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Carolyn Kaster / AP

The Trump team's strategy to confirm Supreme Court Neil Gorsuch has boiled down to a single psychological advantage: They're betting Democratic Senate leader Chuck Schumer has more powerful incentives than Republicans to avoid the "nuclear option."

Trump's inner circle on the court fight doesn't view the nuclear option as a disappointing fallback. Far from it. They'd see its use now as a major strategic victory.

Why this matters: Democrats are in a tougher spot on the Supreme Court than many realize. The base is braying for total warfare, and Schumer is channeling that pressure. Red state Democrats, however, are concerned about their re-election chances in 2018, and some are telling their more bipartisan Republican colleagues that they're worried about facing primary challenges from the left.

Here's the Trump team thought process, from sources close to the confirmation process:

  1. The Gorsuch nomination is controversial, but nowhere near as controversial as the next time a Supreme Court seat becomes vacant.
  2. A court with Gorsuch would lean rightward 5-4, but it'd hardly be a solid 5-4. Conservatives have little faith in Justice Anthony Kennedy, especially on social conservative priorities.
  3. If the next seat to be vacated belonged to Kennedy or a liberal justice, progressives would be justified in declaring that the fight over this single seat could reverse the left's landmark decisions, such as the right to have an abortion.
  4. If Schumer plays hardball now and denies Gorsuch 60 votes, Mitch McConnell would have a compelling argument to placate Republican Senate "old bulls" like John McCain who are worried the nuclear option would further erode their already-endangered institution.
  5. Using the nuclear option this time would lower the threshold for its use in the next Supreme Court fight, when Republicans will really need it.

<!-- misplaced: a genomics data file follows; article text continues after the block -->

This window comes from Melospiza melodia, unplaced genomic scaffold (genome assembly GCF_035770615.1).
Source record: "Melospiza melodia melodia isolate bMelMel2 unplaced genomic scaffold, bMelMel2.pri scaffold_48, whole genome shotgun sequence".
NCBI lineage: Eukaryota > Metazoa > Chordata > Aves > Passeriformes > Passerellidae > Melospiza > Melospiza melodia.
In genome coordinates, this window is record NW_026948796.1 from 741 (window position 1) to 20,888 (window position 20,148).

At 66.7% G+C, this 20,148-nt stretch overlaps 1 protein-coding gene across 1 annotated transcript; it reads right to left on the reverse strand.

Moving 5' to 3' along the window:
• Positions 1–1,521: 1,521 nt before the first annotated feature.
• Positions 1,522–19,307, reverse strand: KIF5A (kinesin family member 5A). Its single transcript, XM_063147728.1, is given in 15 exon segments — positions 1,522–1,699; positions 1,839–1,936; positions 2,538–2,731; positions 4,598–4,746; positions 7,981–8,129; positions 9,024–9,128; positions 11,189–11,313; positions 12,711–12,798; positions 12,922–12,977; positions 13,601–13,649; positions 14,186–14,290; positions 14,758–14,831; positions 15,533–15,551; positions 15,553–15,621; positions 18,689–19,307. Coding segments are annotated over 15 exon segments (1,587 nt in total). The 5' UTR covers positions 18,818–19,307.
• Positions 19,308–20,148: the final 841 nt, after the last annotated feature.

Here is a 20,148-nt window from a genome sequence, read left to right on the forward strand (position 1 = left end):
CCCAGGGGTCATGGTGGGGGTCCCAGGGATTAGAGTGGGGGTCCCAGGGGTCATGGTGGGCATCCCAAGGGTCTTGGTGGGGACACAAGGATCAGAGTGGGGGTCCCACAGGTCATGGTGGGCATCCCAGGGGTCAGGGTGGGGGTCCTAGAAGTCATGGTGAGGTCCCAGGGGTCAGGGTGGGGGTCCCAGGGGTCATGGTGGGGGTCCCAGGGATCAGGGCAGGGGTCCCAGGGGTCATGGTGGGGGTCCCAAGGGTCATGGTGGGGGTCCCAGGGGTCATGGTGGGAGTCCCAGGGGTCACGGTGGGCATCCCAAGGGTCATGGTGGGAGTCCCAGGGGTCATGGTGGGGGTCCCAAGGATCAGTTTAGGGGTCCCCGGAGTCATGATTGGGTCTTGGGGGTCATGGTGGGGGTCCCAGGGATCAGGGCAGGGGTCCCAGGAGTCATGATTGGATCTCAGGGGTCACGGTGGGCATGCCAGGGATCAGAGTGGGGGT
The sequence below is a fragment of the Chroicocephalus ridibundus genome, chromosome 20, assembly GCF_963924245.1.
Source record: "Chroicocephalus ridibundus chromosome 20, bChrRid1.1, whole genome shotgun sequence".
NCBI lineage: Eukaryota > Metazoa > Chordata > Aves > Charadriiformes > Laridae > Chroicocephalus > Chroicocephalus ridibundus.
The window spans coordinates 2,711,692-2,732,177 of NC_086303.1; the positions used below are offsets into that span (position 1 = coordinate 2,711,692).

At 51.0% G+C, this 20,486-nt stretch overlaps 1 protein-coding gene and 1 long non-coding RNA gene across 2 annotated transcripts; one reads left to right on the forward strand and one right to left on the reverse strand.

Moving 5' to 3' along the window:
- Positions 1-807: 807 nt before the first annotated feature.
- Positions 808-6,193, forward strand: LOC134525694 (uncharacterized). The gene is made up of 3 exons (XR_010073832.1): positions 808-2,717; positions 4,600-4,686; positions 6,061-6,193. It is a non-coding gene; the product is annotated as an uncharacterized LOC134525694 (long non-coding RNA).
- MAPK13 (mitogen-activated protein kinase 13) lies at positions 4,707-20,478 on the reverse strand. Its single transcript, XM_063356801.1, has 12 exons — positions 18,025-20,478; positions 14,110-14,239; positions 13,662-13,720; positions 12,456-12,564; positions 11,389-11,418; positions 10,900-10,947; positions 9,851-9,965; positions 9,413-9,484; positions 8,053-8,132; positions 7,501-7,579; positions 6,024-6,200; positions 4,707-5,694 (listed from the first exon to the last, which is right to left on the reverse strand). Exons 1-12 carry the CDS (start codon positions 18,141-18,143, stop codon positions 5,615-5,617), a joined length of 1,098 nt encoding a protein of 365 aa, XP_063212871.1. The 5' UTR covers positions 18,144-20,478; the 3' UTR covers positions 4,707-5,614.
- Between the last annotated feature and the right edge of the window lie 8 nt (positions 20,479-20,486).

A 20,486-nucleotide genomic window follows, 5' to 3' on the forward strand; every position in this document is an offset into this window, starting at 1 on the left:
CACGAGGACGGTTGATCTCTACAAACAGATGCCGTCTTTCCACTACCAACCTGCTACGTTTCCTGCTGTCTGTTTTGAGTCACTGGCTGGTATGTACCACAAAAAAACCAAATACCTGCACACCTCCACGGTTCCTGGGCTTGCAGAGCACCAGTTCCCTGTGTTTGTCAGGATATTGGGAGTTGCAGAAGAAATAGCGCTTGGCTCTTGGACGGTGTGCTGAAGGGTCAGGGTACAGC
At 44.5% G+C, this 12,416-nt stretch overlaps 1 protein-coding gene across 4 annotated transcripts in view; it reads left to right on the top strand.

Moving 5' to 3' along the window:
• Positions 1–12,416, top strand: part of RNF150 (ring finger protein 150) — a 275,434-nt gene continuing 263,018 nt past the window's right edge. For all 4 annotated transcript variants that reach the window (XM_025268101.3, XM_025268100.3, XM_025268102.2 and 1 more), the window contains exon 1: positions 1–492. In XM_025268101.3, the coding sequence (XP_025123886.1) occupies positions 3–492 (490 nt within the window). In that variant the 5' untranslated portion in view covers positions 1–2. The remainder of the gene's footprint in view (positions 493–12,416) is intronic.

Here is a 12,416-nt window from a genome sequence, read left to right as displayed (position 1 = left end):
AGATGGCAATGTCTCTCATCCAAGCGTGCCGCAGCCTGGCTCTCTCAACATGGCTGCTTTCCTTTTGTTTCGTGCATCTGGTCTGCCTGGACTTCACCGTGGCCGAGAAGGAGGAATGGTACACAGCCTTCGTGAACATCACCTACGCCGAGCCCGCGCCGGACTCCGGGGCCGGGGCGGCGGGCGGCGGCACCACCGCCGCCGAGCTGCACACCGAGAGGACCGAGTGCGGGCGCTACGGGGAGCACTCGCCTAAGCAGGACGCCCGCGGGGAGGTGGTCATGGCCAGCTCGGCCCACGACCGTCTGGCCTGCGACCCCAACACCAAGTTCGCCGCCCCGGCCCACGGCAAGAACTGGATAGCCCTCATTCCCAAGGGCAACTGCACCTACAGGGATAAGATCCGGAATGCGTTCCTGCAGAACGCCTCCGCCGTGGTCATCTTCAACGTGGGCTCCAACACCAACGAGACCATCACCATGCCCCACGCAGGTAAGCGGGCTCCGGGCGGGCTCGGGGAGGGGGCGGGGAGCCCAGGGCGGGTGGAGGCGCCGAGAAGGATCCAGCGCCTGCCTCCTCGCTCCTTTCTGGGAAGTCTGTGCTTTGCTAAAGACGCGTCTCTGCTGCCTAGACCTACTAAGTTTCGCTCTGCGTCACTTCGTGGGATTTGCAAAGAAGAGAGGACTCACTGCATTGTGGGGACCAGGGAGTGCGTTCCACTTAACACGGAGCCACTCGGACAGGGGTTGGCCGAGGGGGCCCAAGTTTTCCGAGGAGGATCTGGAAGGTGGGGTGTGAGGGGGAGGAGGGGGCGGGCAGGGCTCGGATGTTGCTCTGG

Considering how this plays out long-term, it's easy to view the current SCOTUS fight as "win-win" for Republicans.

Go deeper

23 mins ago - World

France recalls ambassadors from U.S. and Australia over submarine deal

Secretary of State Antony Blinken (L), French Foreign Minister Jean-Yves Le Drian (C), and French ambassador to the U.S. Philippe Etienne. Photo: Nicholas Kamm/AFP via Getty Images

France has taken the extraordinary step of recalling its ambassadors to the U.S. and Australia after both countries blindsided their French allies with a new military pact and submarine contract, the French Foreign Ministry announced on Friday.

The backstory: While sealing an agreement with the U.S. and U.K. to acquire nuclear submarines, Australia ripped up an existing $90 billion submarine deal with France. That led senior French officials to accuse the U.S. of a "stab in the back."

Updated 39 mins ago - World

In reversal, Pentagon now says drone strike killed 10 Afghan civilians

Caskets for the dead are carried towards the gravesite as relatives and friends attend a mass funeral for members of a family that is said to have been killed in a U.S. drone airstrike, in Kabul on Aug. 30. Photo: Marcus Yam/Los Angeles Times via Getty Images

A U.S. drone strike launched on Aug. 29 killed 10 civilians in Afghanistan, including seven children, rather than the Islamic State extremists the Biden administration claimed it targeted, the Pentagon said Friday.

Why it matters: U.S. Central Command said at the time that officials "know" the drone strike "disrupted an imminent ISIS-K threat" to Kabul's airport, and that they were "confident we successfully hit the target."

UN warns of "catastrophic" climate change failure without more emissions cuts

UN Secretary-General António Guterres at a news conference. Photo: Fabrice Coffrini/AFP

A United Nations report released Friday warned that the planet will likely warm by more than 2.7 degrees Celsius by the end of the century unless governments take extra steps to curb greenhouse gas emissions.

Why it matters: The report, released just months ahead of November's UN Climate Summit, highlights the growing pressure on global leaders to crack down on emissions to avert the worst effects of climate change.